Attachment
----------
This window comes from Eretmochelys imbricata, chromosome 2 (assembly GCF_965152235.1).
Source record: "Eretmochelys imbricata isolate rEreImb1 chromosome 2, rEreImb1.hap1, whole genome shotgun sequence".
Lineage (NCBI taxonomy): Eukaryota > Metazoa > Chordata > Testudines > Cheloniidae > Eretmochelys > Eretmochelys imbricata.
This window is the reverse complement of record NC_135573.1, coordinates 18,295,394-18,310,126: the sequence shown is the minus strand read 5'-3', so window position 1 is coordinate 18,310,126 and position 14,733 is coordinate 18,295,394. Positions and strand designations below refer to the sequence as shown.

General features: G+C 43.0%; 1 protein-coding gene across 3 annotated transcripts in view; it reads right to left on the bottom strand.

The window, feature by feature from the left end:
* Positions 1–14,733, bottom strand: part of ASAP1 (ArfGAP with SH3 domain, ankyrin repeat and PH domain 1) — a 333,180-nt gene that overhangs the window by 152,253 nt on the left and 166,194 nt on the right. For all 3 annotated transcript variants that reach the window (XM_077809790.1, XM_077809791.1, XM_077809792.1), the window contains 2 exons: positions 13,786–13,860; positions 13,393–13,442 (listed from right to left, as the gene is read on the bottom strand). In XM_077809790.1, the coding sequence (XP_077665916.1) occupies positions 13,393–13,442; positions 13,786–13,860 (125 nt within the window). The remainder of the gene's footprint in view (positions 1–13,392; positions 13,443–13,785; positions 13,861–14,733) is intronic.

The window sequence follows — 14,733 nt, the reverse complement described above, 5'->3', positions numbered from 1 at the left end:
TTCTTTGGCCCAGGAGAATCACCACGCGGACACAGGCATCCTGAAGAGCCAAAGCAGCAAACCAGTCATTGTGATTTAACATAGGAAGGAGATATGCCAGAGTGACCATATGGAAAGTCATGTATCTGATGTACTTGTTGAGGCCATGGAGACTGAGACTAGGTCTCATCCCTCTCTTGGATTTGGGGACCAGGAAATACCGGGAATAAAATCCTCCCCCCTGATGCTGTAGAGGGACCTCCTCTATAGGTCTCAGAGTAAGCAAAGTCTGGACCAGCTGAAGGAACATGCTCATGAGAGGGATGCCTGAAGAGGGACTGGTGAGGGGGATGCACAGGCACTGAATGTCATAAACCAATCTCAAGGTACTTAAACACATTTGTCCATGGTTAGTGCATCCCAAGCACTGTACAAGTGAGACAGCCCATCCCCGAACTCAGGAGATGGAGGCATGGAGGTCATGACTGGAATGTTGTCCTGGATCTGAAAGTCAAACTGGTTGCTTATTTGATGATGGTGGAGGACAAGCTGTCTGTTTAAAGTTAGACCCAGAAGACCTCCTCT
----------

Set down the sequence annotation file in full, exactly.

This window comes from Eretmochelys imbricata, chromosome 2 (assembly GCF_965152235.1).
Source record: "Eretmochelys imbricata isolate rEreImb1 chromosome 2, rEreImb1.hap1, whole genome shotgun sequence".
Lineage (NCBI taxonomy): Eukaryota > Metazoa > Chordata > Testudines > Cheloniidae > Eretmochelys > Eretmochelys imbricata.
This window is the reverse complement of record NC_135573.1, coordinates 18,295,394-18,310,126: the sequence shown is the minus strand read 5'-3', so window position 1 is coordinate 18,310,126 and position 14,733 is coordinate 18,295,394. Positions and strand designations below refer to the sequence as shown.

General features: G+C 43.0%; 1 protein-coding gene across 3 annotated transcripts in view; it reads right to left on the bottom strand.

The window, feature by feature from the left end:
* Positions 1–14,733, bottom strand: part of ASAP1 (ArfGAP with SH3 domain, ankyrin repeat and PH domain 1) — a 333,180-nt gene that overhangs the window by 152,253 nt on the left and 166,194 nt on the right. For all 3 annotated transcript variants that reach the window (XM_077809790.1, XM_077809791.1, XM_077809792.1), the window contains 2 exons: positions 13,786–13,860; positions 13,393–13,442 (listed from right to left, as the gene is read on the bottom strand). In XM_077809790.1, the coding sequence (XP_077665916.1) occupies positions 13,393–13,442; positions 13,786–13,860 (125 nt within the window). The remainder of the gene's footprint in view (positions 1–13,392; positions 13,443–13,785; positions 13,861–14,733) is intronic.

The window sequence follows — 14,733 nt, the reverse complement described above, 5'->3', positions numbered from 1 at the left end:
TTCTTTGGCCCAGGAGAATCACCACGCGGACACAGGCATCCTGAAGAGCCAAAGCAGCAAACCAGTCATTGTGATTTAACATAGGAAGGAGATATGCCAGAGTGACCATATGGAAAGTCATGTATCTGATGTACTTGTTGAGGCCATGGAGACTGAGACTAGGTCTCATCCCTCTCTTGGATTTGGGGACCAGGAAATACCGGGAATAAAATCCTCCCCCCTGATGCTGTAGAGGGACCTCCTCTATAGGTCTCAGAGTAAGCAAAGTCTGGACCAGCTGAAGGAACATGCTCATGAGAGGGATGCCTGAAGAGGGACTGGTGAGGGGGATGCACAGGCACTGAATGTCATAAACCAATCTCAAGGTACTTAAACACATTTGTCCATGGTTAGTGCATCCCAAGCACTGTACAAGTGAGACAGCCCATCCCCGAACTCAGGAGATGGAGGCATGGAGGTCATGACTGGAATGTTGTCCTGGATCTGAAAGTCAAACTGGTTGCTTATTTGATGATGGTGGAGGACAAGCTGTCTGTTTAAAGTTAGACCCAGAAGACCTCCTCT